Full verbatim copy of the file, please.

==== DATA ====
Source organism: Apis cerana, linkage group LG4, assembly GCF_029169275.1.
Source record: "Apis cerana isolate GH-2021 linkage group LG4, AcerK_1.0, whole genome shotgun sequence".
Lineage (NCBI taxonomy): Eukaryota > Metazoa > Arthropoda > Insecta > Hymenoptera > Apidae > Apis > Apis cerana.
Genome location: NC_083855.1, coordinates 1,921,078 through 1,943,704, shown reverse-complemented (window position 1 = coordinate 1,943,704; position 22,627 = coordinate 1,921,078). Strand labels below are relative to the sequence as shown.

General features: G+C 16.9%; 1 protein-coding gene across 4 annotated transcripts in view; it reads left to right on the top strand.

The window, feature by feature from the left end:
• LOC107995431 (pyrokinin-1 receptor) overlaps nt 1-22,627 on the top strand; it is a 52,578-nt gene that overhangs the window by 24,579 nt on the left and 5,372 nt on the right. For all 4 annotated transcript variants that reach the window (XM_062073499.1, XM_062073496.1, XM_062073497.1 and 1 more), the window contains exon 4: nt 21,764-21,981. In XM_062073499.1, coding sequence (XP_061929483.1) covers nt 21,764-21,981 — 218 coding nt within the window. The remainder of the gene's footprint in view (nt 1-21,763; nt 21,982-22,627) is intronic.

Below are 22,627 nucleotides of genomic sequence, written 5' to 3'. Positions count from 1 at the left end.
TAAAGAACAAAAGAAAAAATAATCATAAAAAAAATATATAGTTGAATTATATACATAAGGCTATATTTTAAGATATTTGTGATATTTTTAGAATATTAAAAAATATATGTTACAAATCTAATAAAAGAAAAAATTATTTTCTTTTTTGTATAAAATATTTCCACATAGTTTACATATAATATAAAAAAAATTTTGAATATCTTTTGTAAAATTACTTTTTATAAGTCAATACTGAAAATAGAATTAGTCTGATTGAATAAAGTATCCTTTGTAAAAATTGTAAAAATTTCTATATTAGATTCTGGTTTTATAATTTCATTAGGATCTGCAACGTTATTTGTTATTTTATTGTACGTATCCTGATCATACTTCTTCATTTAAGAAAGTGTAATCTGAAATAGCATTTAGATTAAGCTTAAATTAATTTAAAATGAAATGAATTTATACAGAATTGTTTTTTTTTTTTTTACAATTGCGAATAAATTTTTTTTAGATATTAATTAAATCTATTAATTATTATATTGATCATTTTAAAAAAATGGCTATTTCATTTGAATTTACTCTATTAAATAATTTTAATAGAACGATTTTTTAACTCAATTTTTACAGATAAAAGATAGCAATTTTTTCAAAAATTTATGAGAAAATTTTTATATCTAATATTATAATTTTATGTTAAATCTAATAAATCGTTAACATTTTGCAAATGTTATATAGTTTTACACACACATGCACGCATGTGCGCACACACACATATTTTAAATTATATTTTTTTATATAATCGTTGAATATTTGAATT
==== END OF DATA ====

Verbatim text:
Source organism: Apis cerana, linkage group LG4, assembly GCF_029169275.1.
Source record: "Apis cerana isolate GH-2021 linkage group LG4, AcerK_1.0, whole genome shotgun sequence".
Lineage (NCBI taxonomy): Eukaryota > Metazoa > Arthropoda > Insecta > Hymenoptera > Apidae > Apis > Apis cerana.
Genome location: NC_083855.1, coordinates 1,921,078 through 1,943,704, shown reverse-complemented (window position 1 = coordinate 1,943,704; position 22,627 = coordinate 1,921,078). Strand labels below are relative to the sequence as shown.

General features: G+C 16.9%; 1 protein-coding gene across 4 annotated transcripts in view; it reads left to right on the top strand.

The window, feature by feature from the left end:
• LOC107995431 (pyrokinin-1 receptor) overlaps nt 1-22,627 on the top strand; it is a 52,578-nt gene that overhangs the window by 24,579 nt on the left and 5,372 nt on the right. For all 4 annotated transcript variants that reach the window (XM_062073499.1, XM_062073496.1, XM_062073497.1 and 1 more), the window contains exon 4: nt 21,764-21,981. In XM_062073499.1, coding sequence (XP_061929483.1) covers nt 21,764-21,981 — 218 coding nt within the window. The remainder of the gene's footprint in view (nt 1-21,763; nt 21,982-22,627) is intronic.

Below are 22,627 nucleotides of genomic sequence, written 5' to 3'. Positions count from 1 at the left end.
TAAAGAACAAAAGAAAAAATAATCATAAAAAAAATATATAGTTGAATTATATACATAAGGCTATATTTTAAGATATTTGTGATATTTTTAGAATATTAAAAAATATATGTTACAAATCTAATAAAAGAAAAAATTATTTTCTTTTTTGTATAAAATATTTCCACATAGTTTACATATAATATAAAAAAAATTTTGAATATCTTTTGTAAAATTACTTTTTATAAGTCAATACTGAAAATAGAATTAGTCTGATTGAATAAAGTATCCTTTGTAAAAATTGTAAAAATTTCTATATTAGATTCTGGTTTTATAATTTCATTAGGATCTGCAACGTTATTTGTTATTTTATTGTACGTATCCTGATCATACTTCTTCATTTAAGAAAGTGTAATCTGAAATAGCATTTAGATTAAGCTTAAATTAATTTAAAATGAAATGAATTTATACAGAATTGTTTTTTTTTTTTTTACAATTGCGAATAAATTTTTTTTAGATATTAATTAAATCTATTAATTATTATATTGATCATTTTAAAAAAATGGCTATTTCATTTGAATTTACTCTATTAAATAATTTTAATAGAACGATTTTTTAACTCAATTTTTACAGATAAAAGATAGCAATTTTTTCAAAAATTTATGAGAAAATTTTTATATCTAATATTATAATTTTATGTTAAATCTAATAAATCGTTAACATTTTGCAAATGTTATATAGTTTTACACACACATGCACGCATGTGCGCACACACACATATTTTAAATTATATTTTTTTATATAATCGTTGAATATTTGAATT